I have-and it's like a stake in my heart.


It's horrible-yet one day you're going to be very old and you're going to die and you're not going to look like this. So what are we thinking? But on the other hand, you're known to look a certain way, which makes the pain even worse. Paparazzi will try to get the most controversial picture of you in a compromising position because that's how they're going to sell it. So, yes, you understand that they've got tons of pages to fill and that they get money for that. Generations of reasons and whys and wherefores, you can figure that out--but when that picture comes out where they've got the lens inside the wrinkles of your eyes, and you say, "Oh my God, this is the scariest picture I've ever seen. How could they be so cruel?" And yet I do look that way in that picture, so that becomes reality.

In order to detach from that, I suppose what I do personally is I think of how it happened, I remember the person who took the picture. First, I feel complete sadness because this is what the world has come to. I look at it in a higher overview, taking myself out of the equation and feeling compassion for everyone in this position. Rather than saying "me," I say "we"; rather than saying "that bad man," I say "this paparazzi mentality" has to be stopped somehow. I try to get underneath the feeling and try to create a shift so instead of going to the "me-me" destructive feelings, I pull myself up, look at the whole picture, and then I walk away and I'm fine.

In your meditation, can you say, "I forgive him or her"?

I make that one of my practices; I think that's an intentional meditation in itself. I sit down quietly, take a deep breath, try to quiet my mind, quiet my breathing, and now bring the people in front of me who have created pain for me, and then bless them and put light around them and watch them drift away with love.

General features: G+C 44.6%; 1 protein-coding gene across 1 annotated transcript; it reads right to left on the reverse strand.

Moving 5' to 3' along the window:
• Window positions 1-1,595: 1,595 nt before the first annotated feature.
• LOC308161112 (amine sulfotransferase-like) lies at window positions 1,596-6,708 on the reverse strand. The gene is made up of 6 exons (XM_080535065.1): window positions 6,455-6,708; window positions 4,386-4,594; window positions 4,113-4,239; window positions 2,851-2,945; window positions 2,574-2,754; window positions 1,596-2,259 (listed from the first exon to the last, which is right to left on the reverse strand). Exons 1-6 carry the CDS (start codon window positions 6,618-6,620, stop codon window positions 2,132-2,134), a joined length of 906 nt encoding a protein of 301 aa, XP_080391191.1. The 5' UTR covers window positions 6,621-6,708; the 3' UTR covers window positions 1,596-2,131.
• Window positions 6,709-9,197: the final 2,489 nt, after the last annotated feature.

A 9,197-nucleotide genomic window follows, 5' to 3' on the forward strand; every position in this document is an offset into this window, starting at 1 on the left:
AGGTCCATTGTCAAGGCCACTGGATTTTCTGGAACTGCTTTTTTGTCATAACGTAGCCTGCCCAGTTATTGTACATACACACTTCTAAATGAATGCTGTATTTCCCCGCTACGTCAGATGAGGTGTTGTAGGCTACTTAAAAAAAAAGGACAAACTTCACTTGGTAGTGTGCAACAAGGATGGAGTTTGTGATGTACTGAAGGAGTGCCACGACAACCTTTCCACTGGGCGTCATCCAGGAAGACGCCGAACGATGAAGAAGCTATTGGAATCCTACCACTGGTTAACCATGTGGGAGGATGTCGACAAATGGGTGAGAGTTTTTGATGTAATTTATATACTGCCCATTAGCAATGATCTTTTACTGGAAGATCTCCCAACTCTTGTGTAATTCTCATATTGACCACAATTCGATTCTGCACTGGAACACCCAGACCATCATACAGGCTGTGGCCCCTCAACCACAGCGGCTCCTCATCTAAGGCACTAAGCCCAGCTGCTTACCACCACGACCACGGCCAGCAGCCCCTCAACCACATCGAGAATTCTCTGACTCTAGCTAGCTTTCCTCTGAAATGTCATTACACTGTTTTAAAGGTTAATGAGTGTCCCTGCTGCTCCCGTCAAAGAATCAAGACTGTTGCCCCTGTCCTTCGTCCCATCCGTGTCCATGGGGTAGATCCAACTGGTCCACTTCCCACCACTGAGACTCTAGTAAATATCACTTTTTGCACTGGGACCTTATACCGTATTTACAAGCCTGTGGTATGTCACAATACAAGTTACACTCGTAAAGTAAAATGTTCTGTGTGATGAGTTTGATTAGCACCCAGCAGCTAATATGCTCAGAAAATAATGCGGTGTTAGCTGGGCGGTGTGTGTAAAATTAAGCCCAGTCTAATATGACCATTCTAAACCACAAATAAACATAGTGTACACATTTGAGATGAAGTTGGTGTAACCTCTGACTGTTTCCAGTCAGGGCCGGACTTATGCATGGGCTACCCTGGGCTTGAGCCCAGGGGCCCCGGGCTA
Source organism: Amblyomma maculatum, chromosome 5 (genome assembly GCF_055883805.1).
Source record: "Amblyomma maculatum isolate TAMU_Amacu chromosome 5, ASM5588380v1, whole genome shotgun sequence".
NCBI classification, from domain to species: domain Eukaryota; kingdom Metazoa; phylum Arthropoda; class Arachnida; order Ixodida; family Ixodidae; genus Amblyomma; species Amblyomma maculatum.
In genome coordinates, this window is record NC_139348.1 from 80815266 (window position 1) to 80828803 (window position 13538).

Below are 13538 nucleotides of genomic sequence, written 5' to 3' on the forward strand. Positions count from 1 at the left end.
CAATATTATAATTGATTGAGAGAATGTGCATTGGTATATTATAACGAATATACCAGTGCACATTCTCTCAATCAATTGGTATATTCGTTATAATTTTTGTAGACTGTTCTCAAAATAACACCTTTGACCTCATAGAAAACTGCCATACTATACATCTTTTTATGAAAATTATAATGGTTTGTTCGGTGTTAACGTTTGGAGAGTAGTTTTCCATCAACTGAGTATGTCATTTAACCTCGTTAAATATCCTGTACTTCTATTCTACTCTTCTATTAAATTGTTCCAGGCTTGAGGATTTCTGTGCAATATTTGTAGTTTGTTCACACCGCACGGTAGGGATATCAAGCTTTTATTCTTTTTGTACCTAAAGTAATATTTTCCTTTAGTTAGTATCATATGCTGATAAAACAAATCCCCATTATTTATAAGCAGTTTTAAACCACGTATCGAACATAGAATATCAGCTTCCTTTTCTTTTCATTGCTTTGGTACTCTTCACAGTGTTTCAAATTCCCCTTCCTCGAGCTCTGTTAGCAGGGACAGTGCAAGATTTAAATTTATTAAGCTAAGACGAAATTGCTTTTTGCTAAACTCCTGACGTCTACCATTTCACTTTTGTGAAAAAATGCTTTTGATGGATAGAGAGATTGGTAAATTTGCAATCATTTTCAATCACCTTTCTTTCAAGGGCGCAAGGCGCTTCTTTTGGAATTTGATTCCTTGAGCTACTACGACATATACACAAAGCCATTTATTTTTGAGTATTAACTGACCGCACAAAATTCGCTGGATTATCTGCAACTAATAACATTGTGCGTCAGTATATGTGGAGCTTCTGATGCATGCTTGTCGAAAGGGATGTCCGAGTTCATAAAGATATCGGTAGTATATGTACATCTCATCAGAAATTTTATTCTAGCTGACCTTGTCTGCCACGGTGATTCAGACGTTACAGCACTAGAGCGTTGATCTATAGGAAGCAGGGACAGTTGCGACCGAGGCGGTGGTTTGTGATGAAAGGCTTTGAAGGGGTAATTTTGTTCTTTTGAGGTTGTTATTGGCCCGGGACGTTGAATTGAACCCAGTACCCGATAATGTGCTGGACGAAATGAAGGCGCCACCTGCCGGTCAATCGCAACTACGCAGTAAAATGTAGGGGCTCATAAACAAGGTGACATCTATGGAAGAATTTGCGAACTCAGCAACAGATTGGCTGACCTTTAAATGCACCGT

I find the exercise of visualizing light around people very difficult. Do you?

It's a part of your brain that can be developed. You just need to work that area and lighten it up and it comes with practice. But the intention is what's important, and if you stay in the intention of forgiveness, then you can achieve it. Forgiveness has been easy for me, though I've been practicing for quite a long time. But I am not somebody who holds onto anger or grudges.

For instance, you go through a divorce. There is so much built-up anger because you have spent so much time saying the things you wanted to say, losing yourselves in the relationship, the person screwing around on you, being untrue, feeling bamboozled, whatever, and you end up holding onto this frustration especially if you've got children. I went through that.

"And then the police said, 'Oh Goldie, we didn't know you were here.'"
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  • But I didn't want my children to experience this negativity because it wasn't theirs to experience. And I witnessed a lot of mothers speaking against the fathers of their children and no matter what you go through, there was something that ran up my spine and an inner voice would say, "Wait a minute, are you doing this for you so you have allies, or are you doing this for them? Because if you're doing this for them, you're destroying them. Because no matter what you feel about this man, they will always love him."

    When I went through my issues in regards to that, as hard as it was, I made sure I didn't speak badly about him. In fact, when my son Oliver was little I wrote him a letter because he needs to know why I fell in love with his father (Bill Hudson). And I told him everything that was beautiful about his father, that he made me laugh, that he was fun, that he was a great dad when he was there, that he had talent and an ability to create things out of nothing. I just felt that he needed to know the value of his father, because children identify with their parents no matter how bad they are. So if you have left your husband or your husband has left you, bypass your anger; try to understand it, for yourself, and deal with it-but don't transfer it to your children.

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